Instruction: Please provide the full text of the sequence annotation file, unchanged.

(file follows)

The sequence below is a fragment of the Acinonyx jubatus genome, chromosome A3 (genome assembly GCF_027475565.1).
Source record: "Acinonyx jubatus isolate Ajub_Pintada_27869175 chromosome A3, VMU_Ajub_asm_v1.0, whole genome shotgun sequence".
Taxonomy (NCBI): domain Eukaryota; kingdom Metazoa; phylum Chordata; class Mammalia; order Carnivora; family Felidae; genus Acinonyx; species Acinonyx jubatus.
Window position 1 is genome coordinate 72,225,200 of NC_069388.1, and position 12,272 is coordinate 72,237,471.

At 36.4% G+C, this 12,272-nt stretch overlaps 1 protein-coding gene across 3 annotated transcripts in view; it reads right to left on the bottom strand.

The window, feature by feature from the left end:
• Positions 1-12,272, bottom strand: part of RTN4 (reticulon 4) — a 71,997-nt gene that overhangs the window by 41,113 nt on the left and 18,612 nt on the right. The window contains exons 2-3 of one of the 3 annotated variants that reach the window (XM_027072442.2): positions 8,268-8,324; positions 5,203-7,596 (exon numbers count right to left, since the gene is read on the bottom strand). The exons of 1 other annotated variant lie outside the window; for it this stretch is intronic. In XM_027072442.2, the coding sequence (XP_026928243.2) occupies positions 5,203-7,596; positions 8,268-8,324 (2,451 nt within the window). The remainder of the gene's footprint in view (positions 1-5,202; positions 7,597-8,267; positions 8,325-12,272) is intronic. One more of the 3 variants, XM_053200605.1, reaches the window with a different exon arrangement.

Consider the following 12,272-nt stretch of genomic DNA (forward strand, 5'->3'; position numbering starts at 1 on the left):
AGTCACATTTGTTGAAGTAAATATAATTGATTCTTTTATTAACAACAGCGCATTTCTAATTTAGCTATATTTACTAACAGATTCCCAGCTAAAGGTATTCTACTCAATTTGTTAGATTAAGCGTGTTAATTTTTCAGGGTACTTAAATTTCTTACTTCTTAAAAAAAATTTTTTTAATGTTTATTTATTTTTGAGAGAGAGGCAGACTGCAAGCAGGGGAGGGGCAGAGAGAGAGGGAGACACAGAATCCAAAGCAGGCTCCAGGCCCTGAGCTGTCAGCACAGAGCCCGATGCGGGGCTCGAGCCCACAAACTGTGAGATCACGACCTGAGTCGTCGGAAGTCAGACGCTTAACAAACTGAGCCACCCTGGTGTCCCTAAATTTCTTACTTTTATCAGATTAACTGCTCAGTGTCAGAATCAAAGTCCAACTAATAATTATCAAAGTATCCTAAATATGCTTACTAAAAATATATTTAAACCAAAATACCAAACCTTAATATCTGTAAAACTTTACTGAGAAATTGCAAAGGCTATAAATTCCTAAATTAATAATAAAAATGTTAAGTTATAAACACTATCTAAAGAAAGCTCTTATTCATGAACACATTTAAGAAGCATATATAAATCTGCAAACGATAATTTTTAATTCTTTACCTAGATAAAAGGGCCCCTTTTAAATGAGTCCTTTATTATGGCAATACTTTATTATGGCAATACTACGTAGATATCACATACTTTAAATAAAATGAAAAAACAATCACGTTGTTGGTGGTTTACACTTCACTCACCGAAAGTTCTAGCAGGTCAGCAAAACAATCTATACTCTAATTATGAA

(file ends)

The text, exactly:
The sequence below is a fragment of the Acinonyx jubatus genome, chromosome A3 (genome assembly GCF_027475565.1).
Source record: "Acinonyx jubatus isolate Ajub_Pintada_27869175 chromosome A3, VMU_Ajub_asm_v1.0, whole genome shotgun sequence".
Taxonomy (NCBI): domain Eukaryota; kingdom Metazoa; phylum Chordata; class Mammalia; order Carnivora; family Felidae; genus Acinonyx; species Acinonyx jubatus.
Window position 1 is genome coordinate 72,225,200 of NC_069388.1, and position 12,272 is coordinate 72,237,471.

At 36.4% G+C, this 12,272-nt stretch overlaps 1 protein-coding gene across 3 annotated transcripts in view; it reads right to left on the bottom strand.

The window, feature by feature from the left end:
• Positions 1-12,272, bottom strand: part of RTN4 (reticulon 4) — a 71,997-nt gene that overhangs the window by 41,113 nt on the left and 18,612 nt on the right. The window contains exons 2-3 of one of the 3 annotated variants that reach the window (XM_027072442.2): positions 8,268-8,324; positions 5,203-7,596 (exon numbers count right to left, since the gene is read on the bottom strand). The exons of 1 other annotated variant lie outside the window; for it this stretch is intronic. In XM_027072442.2, the coding sequence (XP_026928243.2) occupies positions 5,203-7,596; positions 8,268-8,324 (2,451 nt within the window). The remainder of the gene's footprint in view (positions 1-5,202; positions 7,597-8,267; positions 8,325-12,272) is intronic. One more of the 3 variants, XM_053200605.1, reaches the window with a different exon arrangement.

Consider the following 12,272-nt stretch of genomic DNA (forward strand, 5'->3'; position numbering starts at 1 on the left):
AGTCACATTTGTTGAAGTAAATATAATTGATTCTTTTATTAACAACAGCGCATTTCTAATTTAGCTATATTTACTAACAGATTCCCAGCTAAAGGTATTCTACTCAATTTGTTAGATTAAGCGTGTTAATTTTTCAGGGTACTTAAATTTCTTACTTCTTAAAAAAAATTTTTTTAATGTTTATTTATTTTTGAGAGAGAGGCAGACTGCAAGCAGGGGAGGGGCAGAGAGAGAGGGAGACACAGAATCCAAAGCAGGCTCCAGGCCCTGAGCTGTCAGCACAGAGCCCGATGCGGGGCTCGAGCCCACAAACTGTGAGATCACGACCTGAGTCGTCGGAAGTCAGACGCTTAACAAACTGAGCCACCCTGGTGTCCCTAAATTTCTTACTTTTATCAGATTAACTGCTCAGTGTCAGAATCAAAGTCCAACTAATAATTATCAAAGTATCCTAAATATGCTTACTAAAAATATATTTAAACCAAAATACCAAACCTTAATATCTGTAAAACTTTACTGAGAAATTGCAAAGGCTATAAATTCCTAAATTAATAATAAAAATGTTAAGTTATAAACACTATCTAAAGAAAGCTCTTATTCATGAACACATTTAAGAAGCATATATAAATCTGCAAACGATAATTTTTAATTCTTTACCTAGATAAAAGGGCCCCTTTTAAATGAGTCCTTTATTATGGCAATACTTTATTATGGCAATACTACGTAGATATCACATACTTTAAATAAAATGAAAAAACAATCACGTTGTTGGTGGTTTACACTTCACTCACCGAAAGTTCTAGCAGGTCAGCAAAACAATCTATACTCTAATTATGAA